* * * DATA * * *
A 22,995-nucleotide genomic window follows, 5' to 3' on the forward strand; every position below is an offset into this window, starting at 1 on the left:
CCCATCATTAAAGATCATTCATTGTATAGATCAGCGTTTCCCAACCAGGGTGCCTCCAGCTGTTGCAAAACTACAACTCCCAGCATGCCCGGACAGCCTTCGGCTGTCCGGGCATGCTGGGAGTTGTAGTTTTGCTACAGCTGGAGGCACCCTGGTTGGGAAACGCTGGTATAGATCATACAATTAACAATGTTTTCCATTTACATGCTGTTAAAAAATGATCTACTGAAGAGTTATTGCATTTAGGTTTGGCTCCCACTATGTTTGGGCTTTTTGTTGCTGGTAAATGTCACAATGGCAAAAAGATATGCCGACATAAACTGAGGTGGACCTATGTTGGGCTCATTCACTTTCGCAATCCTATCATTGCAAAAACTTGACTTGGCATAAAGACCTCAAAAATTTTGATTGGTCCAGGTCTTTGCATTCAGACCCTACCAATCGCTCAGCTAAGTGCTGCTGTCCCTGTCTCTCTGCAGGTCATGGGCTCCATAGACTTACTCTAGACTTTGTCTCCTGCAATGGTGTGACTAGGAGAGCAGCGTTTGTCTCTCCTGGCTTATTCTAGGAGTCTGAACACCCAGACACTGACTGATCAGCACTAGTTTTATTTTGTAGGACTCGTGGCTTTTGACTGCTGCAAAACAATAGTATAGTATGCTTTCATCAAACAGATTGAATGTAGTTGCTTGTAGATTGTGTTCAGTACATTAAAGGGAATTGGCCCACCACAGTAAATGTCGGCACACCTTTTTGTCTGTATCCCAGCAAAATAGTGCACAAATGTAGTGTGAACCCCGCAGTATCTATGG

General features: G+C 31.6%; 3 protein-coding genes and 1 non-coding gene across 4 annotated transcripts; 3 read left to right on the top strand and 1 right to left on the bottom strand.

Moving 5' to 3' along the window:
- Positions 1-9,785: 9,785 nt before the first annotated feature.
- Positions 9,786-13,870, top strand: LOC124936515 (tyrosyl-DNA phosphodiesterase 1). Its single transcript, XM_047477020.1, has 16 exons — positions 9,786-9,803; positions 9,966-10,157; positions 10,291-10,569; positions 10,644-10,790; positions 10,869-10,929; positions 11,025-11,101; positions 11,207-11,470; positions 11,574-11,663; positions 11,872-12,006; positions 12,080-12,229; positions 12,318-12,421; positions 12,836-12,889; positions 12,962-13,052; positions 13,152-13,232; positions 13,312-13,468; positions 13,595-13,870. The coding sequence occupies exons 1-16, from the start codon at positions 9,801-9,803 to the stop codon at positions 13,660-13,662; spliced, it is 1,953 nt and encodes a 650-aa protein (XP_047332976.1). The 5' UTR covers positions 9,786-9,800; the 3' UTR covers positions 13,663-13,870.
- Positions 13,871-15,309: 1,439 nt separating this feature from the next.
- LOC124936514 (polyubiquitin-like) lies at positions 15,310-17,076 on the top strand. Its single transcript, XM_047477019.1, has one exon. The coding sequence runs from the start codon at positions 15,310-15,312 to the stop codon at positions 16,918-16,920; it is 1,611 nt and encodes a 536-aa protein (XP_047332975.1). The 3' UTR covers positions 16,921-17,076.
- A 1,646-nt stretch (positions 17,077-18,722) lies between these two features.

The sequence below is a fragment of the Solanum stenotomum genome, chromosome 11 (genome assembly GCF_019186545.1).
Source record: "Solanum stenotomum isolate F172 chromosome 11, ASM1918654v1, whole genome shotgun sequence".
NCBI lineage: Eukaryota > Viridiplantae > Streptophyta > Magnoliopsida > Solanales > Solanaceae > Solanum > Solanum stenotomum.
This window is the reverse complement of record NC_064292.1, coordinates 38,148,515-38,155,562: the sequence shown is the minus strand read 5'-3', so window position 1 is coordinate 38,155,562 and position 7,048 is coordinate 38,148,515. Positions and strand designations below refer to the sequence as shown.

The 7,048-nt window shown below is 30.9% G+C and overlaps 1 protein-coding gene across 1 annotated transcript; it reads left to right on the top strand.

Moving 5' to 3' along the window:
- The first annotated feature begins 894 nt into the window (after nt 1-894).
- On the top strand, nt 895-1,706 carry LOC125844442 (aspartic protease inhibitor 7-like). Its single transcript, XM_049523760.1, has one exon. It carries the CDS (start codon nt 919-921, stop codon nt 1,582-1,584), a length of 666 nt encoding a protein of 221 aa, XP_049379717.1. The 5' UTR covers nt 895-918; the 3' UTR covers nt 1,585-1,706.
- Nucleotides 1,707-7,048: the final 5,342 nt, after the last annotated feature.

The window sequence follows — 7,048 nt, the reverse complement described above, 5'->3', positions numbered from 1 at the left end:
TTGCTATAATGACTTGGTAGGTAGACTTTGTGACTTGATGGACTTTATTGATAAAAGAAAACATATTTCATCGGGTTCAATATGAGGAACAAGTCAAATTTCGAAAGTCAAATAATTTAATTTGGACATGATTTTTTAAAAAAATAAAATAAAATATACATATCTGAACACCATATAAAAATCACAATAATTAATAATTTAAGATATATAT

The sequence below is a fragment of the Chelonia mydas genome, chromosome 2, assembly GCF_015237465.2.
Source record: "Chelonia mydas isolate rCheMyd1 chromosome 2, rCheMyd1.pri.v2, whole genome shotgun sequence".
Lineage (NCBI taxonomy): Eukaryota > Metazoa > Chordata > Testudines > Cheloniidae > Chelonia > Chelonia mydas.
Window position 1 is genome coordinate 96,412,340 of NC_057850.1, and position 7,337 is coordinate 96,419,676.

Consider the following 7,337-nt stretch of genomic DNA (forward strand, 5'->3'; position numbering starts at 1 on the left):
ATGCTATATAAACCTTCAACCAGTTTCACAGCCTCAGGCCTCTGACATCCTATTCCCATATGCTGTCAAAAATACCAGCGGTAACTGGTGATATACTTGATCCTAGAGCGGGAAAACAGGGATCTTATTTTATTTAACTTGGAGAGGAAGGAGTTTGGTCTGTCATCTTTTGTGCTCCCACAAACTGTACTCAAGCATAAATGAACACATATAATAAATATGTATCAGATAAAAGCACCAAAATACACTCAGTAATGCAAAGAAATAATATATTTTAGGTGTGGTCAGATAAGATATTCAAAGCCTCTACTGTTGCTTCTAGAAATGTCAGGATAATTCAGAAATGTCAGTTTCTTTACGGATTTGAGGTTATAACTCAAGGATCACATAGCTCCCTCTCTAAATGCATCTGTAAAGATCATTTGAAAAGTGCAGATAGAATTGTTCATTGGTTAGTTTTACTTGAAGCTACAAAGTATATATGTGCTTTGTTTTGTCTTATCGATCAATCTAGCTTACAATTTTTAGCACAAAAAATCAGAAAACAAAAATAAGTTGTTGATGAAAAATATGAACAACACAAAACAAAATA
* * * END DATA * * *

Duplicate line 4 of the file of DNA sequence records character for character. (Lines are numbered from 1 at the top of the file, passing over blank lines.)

Moving 5' to 3' along the window: